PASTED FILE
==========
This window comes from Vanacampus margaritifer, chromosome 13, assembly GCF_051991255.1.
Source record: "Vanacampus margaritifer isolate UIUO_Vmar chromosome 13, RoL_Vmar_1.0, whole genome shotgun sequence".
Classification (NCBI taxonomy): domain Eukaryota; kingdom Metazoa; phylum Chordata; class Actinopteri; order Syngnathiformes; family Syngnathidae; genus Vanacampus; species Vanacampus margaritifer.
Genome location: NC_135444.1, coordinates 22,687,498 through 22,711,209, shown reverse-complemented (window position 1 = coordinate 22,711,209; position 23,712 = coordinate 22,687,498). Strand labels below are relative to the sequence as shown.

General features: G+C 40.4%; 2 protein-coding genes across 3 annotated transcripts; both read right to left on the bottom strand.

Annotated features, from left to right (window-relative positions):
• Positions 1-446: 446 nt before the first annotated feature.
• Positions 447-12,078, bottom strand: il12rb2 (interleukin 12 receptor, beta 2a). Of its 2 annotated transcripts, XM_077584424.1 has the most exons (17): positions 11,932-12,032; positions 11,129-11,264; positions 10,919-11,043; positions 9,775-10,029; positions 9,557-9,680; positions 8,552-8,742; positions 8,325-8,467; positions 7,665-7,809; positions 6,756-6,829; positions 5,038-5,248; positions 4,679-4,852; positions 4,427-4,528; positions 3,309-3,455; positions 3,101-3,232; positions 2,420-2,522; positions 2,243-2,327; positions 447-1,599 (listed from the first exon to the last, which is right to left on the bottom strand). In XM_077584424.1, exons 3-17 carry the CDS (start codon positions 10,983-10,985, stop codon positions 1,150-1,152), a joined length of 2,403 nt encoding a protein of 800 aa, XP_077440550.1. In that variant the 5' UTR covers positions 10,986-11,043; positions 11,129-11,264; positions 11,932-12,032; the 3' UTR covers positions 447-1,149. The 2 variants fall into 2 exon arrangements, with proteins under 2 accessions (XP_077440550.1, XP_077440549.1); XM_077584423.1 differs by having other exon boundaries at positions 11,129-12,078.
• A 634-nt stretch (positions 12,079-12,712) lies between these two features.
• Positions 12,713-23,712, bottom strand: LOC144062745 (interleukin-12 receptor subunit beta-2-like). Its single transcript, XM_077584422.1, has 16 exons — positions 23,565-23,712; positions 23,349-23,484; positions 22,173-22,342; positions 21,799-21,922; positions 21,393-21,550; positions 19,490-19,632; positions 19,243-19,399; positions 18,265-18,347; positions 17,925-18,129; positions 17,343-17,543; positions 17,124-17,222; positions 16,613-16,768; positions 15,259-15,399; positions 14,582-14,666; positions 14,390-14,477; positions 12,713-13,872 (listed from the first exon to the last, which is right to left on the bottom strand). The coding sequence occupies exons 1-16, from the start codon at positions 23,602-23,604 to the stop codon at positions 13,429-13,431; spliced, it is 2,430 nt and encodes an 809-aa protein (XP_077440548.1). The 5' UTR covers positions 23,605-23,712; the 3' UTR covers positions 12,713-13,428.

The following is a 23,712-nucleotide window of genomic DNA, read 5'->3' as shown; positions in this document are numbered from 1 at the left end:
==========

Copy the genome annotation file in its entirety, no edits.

This window comes from Vanacampus margaritifer, chromosome 13, assembly GCF_051991255.1.
Source record: "Vanacampus margaritifer isolate UIUO_Vmar chromosome 13, RoL_Vmar_1.0, whole genome shotgun sequence".
Classification (NCBI taxonomy): domain Eukaryota; kingdom Metazoa; phylum Chordata; class Actinopteri; order Syngnathiformes; family Syngnathidae; genus Vanacampus; species Vanacampus margaritifer.
Genome location: NC_135444.1, coordinates 22,687,498 through 22,711,209, shown reverse-complemented (window position 1 = coordinate 22,711,209; position 23,712 = coordinate 22,687,498). Strand labels below are relative to the sequence as shown.

General features: G+C 40.4%; 2 protein-coding genes across 3 annotated transcripts; both read right to left on the bottom strand.

Annotated features, from left to right (window-relative positions):
• Positions 1-446: 446 nt before the first annotated feature.
• Positions 447-12,078, bottom strand: il12rb2 (interleukin 12 receptor, beta 2a). Of its 2 annotated transcripts, XM_077584424.1 has the most exons (17): positions 11,932-12,032; positions 11,129-11,264; positions 10,919-11,043; positions 9,775-10,029; positions 9,557-9,680; positions 8,552-8,742; positions 8,325-8,467; positions 7,665-7,809; positions 6,756-6,829; positions 5,038-5,248; positions 4,679-4,852; positions 4,427-4,528; positions 3,309-3,455; positions 3,101-3,232; positions 2,420-2,522; positions 2,243-2,327; positions 447-1,599 (listed from the first exon to the last, which is right to left on the bottom strand). In XM_077584424.1, exons 3-17 carry the CDS (start codon positions 10,983-10,985, stop codon positions 1,150-1,152), a joined length of 2,403 nt encoding a protein of 800 aa, XP_077440550.1. In that variant the 5' UTR covers positions 10,986-11,043; positions 11,129-11,264; positions 11,932-12,032; the 3' UTR covers positions 447-1,149. The 2 variants fall into 2 exon arrangements, with proteins under 2 accessions (XP_077440550.1, XP_077440549.1); XM_077584423.1 differs by having other exon boundaries at positions 11,129-12,078.
• A 634-nt stretch (positions 12,079-12,712) lies between these two features.
• Positions 12,713-23,712, bottom strand: LOC144062745 (interleukin-12 receptor subunit beta-2-like). Its single transcript, XM_077584422.1, has 16 exons — positions 23,565-23,712; positions 23,349-23,484; positions 22,173-22,342; positions 21,799-21,922; positions 21,393-21,550; positions 19,490-19,632; positions 19,243-19,399; positions 18,265-18,347; positions 17,925-18,129; positions 17,343-17,543; positions 17,124-17,222; positions 16,613-16,768; positions 15,259-15,399; positions 14,582-14,666; positions 14,390-14,477; positions 12,713-13,872 (listed from the first exon to the last, which is right to left on the bottom strand). The coding sequence occupies exons 1-16, from the start codon at positions 23,602-23,604 to the stop codon at positions 13,429-13,431; spliced, it is 2,430 nt and encodes an 809-aa protein (XP_077440548.1). The 5' UTR covers positions 23,605-23,712; the 3' UTR covers positions 12,713-13,428.

The following is a 23,712-nucleotide window of genomic DNA, read 5'->3' as shown; positions in this document are numbered from 1 at the left end: